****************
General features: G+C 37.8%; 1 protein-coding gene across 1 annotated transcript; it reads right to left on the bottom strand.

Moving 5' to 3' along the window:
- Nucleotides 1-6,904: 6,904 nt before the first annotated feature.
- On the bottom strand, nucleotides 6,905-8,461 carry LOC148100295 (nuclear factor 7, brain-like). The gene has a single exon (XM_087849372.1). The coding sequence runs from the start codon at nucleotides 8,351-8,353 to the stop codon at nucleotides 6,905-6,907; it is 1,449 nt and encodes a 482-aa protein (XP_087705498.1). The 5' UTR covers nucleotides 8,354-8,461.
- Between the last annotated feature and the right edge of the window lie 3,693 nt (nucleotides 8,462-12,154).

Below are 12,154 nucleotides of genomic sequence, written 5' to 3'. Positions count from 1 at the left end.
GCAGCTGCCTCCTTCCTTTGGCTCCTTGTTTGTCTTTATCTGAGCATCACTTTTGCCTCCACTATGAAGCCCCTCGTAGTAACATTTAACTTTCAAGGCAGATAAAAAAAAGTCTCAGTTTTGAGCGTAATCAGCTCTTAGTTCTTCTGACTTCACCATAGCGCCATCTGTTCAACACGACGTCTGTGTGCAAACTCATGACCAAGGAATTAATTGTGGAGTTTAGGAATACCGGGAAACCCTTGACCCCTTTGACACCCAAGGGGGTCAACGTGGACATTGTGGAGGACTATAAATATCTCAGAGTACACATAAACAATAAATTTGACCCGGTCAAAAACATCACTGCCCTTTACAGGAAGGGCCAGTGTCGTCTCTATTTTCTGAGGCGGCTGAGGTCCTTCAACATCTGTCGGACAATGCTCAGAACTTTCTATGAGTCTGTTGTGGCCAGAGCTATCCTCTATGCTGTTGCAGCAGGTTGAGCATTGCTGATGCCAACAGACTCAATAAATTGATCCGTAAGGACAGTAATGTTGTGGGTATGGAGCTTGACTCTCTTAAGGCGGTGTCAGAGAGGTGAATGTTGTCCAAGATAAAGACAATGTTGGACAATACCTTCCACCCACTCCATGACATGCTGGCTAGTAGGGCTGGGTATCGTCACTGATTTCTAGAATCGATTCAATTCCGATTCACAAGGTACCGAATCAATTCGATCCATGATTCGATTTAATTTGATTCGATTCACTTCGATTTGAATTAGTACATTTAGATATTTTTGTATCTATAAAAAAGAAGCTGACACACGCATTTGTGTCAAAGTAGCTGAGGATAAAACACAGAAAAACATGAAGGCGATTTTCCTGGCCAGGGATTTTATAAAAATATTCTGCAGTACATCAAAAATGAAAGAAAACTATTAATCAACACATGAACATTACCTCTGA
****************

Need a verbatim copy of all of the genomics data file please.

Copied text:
General features: G+C 37.8%; 1 protein-coding gene across 1 annotated transcript; it reads right to left on the bottom strand.

Moving 5' to 3' along the window:
- Nucleotides 1-6,904: 6,904 nt before the first annotated feature.
- On the bottom strand, nucleotides 6,905-8,461 carry LOC148100295 (nuclear factor 7, brain-like). The gene has a single exon (XM_087849372.1). The coding sequence runs from the start codon at nucleotides 8,351-8,353 to the stop codon at nucleotides 6,905-6,907; it is 1,449 nt and encodes a 482-aa protein (XP_087705498.1). The 5' UTR covers nucleotides 8,354-8,461.
- Between the last annotated feature and the right edge of the window lie 3,693 nt (nucleotides 8,462-12,154).

Below are 12,154 nucleotides of genomic sequence, written 5' to 3'. Positions count from 1 at the left end.
GCAGCTGCCTCCTTCCTTTGGCTCCTTGTTTGTCTTTATCTGAGCATCACTTTTGCCTCCACTATGAAGCCCCTCGTAGTAACATTTAACTTTCAAGGCAGATAAAAAAAAGTCTCAGTTTTGAGCGTAATCAGCTCTTAGTTCTTCTGACTTCACCATAGCGCCATCTGTTCAACACGACGTCTGTGTGCAAACTCATGACCAAGGAATTAATTGTGGAGTTTAGGAATACCGGGAAACCCTTGACCCCTTTGACACCCAAGGGGGTCAACGTGGACATTGTGGAGGACTATAAATATCTCAGAGTACACATAAACAATAAATTTGACCCGGTCAAAAACATCACTGCCCTTTACAGGAAGGGCCAGTGTCGTCTCTATTTTCTGAGGCGGCTGAGGTCCTTCAACATCTGTCGGACAATGCTCAGAACTTTCTATGAGTCTGTTGTGGCCAGAGCTATCCTCTATGCTGTTGCAGCAGGTTGAGCATTGCTGATGCCAACAGACTCAATAAATTGATCCGTAAGGACAGTAATGTTGTGGGTATGGAGCTTGACTCTCTTAAGGCGGTGTCAGAGAGGTGAATGTTGTCCAAGATAAAGACAATGTTGGACAATACCTTCCACCCACTCCATGACATGCTGGCTAGTAGGGCTGGGTATCGTCACTGATTTCTAGAATCGATTCAATTCCGATTCACAAGGTACCGAATCAATTCGATCCATGATTCGATTTAATTTGATTCGATTCACTTCGATTTGAATTAGTACATTTAGATATTTTTGTATCTATAAAAAAGAAGCTGACACACGCATTTGTGTCAAAGTAGCTGAGGATAAAACACAGAAAAACATGAAGGCGATTTTCCTGGCCAGGGATTTTATAAAAATATTCTGCAGTACATCAAAAATGAAAGAAAACTATTAATCAACACATGAACATTACCTCTGA